I notice the same things between when I'm depressed/not depressed. I wouldn't put it solely down to weight, certainly not with a top weight of 160. I've been that weight, I'm 5'4", I was fat and miserable with myself, yes, but on a global scale of BMI's, it's not *that* big...
  • sarahliftssarahlifts Member Posts: 610 Member Member Posts: 610 Member
    Sales people are always at the ready when I shop. When I was 220lbs it almost felt as if I were in the store alone looking for someone to help me.
  • HippySkoppyHippySkoppy Member Posts: 727 Member Member Posts: 727 Member
    salembambi wrote: »
    I was 300 pounds and I can confirm that as my weight went down the way people treated me got better and better

    'thin privilege' as they say is a real thing indeed

    +1

    I too have had different treatment as I became thin. To sales people apparently I am no longer invisible.....people are a lot more engaging and friendly.

    It may be though something that unintentionally I contributed too....I didn't exactly feel at my stunningly best when fat, I guess I wanted to hide and the clothes options that were around for me were horrible so this just added to my discomfort of being in public.....I have no doubt that my own inner negativity would have carried across to others and would have affected them.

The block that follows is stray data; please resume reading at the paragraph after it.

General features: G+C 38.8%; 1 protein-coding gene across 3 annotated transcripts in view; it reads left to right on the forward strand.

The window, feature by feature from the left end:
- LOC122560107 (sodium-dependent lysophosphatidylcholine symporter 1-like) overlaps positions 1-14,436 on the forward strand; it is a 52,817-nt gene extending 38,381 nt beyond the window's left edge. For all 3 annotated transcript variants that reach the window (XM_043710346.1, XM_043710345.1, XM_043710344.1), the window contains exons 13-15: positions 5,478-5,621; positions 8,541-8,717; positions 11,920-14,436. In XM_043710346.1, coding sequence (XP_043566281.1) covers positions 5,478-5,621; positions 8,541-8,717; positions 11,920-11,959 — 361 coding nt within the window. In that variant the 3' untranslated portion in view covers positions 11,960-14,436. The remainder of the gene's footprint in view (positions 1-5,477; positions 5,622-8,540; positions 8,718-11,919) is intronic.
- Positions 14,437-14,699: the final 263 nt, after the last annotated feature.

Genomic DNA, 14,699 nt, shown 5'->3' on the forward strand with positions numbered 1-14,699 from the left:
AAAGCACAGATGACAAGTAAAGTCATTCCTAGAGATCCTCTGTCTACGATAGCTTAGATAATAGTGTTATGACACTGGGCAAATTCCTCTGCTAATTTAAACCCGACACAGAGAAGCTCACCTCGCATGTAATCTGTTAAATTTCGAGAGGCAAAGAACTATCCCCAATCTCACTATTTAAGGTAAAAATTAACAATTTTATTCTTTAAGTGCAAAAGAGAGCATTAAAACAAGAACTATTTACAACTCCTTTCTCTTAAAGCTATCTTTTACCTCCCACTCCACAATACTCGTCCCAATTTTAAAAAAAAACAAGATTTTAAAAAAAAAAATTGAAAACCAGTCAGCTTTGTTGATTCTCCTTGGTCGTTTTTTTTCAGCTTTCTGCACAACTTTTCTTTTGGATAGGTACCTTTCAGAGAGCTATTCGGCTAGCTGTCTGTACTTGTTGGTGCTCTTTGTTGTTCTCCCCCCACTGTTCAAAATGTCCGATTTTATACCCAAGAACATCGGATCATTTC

• LourdesongLourdesong Member, Premium Posts: 1,492 Member Member, Premium Posts: 1,492 Member
    I haven't noticed any difference, really. But I also don't pay much attention to people, let alone over-analyze their behavior towards me and interpret it through the lense of my weight.

    I don't recall anyone ever being overtly disrespectful towards me about my weight where it was obvious and not something I imagined.

    I'm not at all surprised that men and my husband (and probably everyone else) finds me more attractive when I'm thinner vs. obese. I find me more attractive too. I also feel a whole lot better and I'm sure that spring in my step contributes to my improved attractiveness as well. I don't think it's fair to fault people for preferring that which is pleasing to the eye over what is not.

    I don't feel I'm the same person when obese vs. thinner. I wasn't proud of my choices or of my appearance which was a consequence of my choices, and my disappointment in myself manifested a lot in probably every area of my life.

  • atypicalsmithatypicalsmith Member Posts: 2,742 Member Member Posts: 2,742 Member
    Have to agree with the self-confidence factor. I know overweight people who are very confident and people adore them. I lost my self-confidence when I gained so much weight and rarely smiled or reached out to anyone. Now that I'm losing, the self-confidence is rebounding and I'm putting on makeup and contact lenses instead of hiding my face with my ugly glasses; just little things like that. I truly believe it's all in the attitude.